I recently went to Mars and thought I'd post a couple pics from there. And if you didn't know, it is located a bit north of Pittsburgh, Pennsylvania. Yes, your science books had it all wrong.
And across the road from that sign, is a much bigger welcome sign. But this one you really have to read closely to get it. Funny!
Main Street Mars. Yes it's Mars Bank, and a welcome to Mars banner, but did they really have to even do the street name Mars-hall???
And finally, yes, you can buy Mars property...
Don't know if I've posted a close-up of one of these before, so here is one. This is a dark-eyed junco, which in West Virginia is typically the slate-colored variety. Nice little birds that tend to fly near roadsides in the evening so I catch them in the bat nets fairly often.
Australia loves its bats, and it has some good ones. But after the beautiful flying foxes, what bat would one put on a coin? How about the Ghost Bat (Macroderma gigas). This bat is carnivorous, and like many such bats gets the nickname the False Vampire Bat, with the emphasis on "false."
These are cave bats, mostly found in northern Australia, and are a bit ghostly looking. They are gray on the top, and white on the bottom so there is that. But, they are actually called ghost bats because they have very thin wing membranes which give them a bit of a ghost-like appearance during flight.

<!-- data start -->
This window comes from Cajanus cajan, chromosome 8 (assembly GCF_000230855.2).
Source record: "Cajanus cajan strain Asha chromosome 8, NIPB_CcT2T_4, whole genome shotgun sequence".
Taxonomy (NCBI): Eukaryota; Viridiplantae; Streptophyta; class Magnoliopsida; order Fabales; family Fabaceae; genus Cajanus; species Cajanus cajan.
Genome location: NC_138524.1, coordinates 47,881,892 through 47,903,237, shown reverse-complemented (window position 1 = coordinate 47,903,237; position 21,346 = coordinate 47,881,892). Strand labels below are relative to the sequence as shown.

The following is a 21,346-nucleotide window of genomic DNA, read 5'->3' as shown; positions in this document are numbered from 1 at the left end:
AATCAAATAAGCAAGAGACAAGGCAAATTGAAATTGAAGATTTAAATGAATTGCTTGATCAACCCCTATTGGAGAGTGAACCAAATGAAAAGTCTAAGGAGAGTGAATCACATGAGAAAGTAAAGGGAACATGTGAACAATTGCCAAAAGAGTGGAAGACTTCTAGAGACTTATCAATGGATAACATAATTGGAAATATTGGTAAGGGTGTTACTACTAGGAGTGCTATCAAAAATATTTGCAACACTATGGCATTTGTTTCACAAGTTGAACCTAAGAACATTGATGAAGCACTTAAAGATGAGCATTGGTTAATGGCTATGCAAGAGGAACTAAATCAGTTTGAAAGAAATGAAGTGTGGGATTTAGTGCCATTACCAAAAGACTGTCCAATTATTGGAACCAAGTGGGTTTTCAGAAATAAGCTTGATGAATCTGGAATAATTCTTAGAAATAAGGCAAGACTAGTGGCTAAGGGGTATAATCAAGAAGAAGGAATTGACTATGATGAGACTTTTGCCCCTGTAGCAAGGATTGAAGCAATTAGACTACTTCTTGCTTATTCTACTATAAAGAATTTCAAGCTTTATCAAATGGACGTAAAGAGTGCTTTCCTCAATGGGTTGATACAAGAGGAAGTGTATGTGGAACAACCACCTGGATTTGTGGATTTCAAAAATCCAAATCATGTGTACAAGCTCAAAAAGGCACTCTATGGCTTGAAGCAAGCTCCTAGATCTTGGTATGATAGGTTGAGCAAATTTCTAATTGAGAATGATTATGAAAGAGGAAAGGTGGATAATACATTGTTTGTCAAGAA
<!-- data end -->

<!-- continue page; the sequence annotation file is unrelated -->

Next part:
The coin itself is quite the thing. With opal being a national treasure of Australia, they set about designing an entire set of coins using opal inlays. There are quite a number of animals in the series, such as kangaroos and pythons and the like, but in 2015 they gave the ghost bat the opal treatment.
So here it is. A 2015 Australia $1 PROOF 99.9% silver coin with a ghost bat inlaid with opal.
Now that's a very neat-o coin, and fantastically difficult to photograph. The outer rim is silver and in a mirror proof finish, while the center is black with an opal inlay that twinkles colors in the shape of a bat. It will take more than one photo to really show this one.
But the coin itself is extremely well-designed. The bat in the center with the black (for night) is surrounded by a set of cave formations (for its habitat), a crescent moon (neat how they show the full moon with only detail on the crescent) to show it is night out, and the southern cross constellation to note it is the southern hemisphere. Exactly what the meaning of those kurrajong flowers is eludes me, but must be something particularly Australian. Oh yeah, and the little 'P' is the mint mark and stand for the Perth Mint, and the other small print says "ghost bat" and 2015 1oz 999 silver.
The coin is fully legal tender and could be spent for a dollar, not that that is likely to ever happen. Which bring me to the other side (which is the obverse, and which is the reverse is a bit confusing here).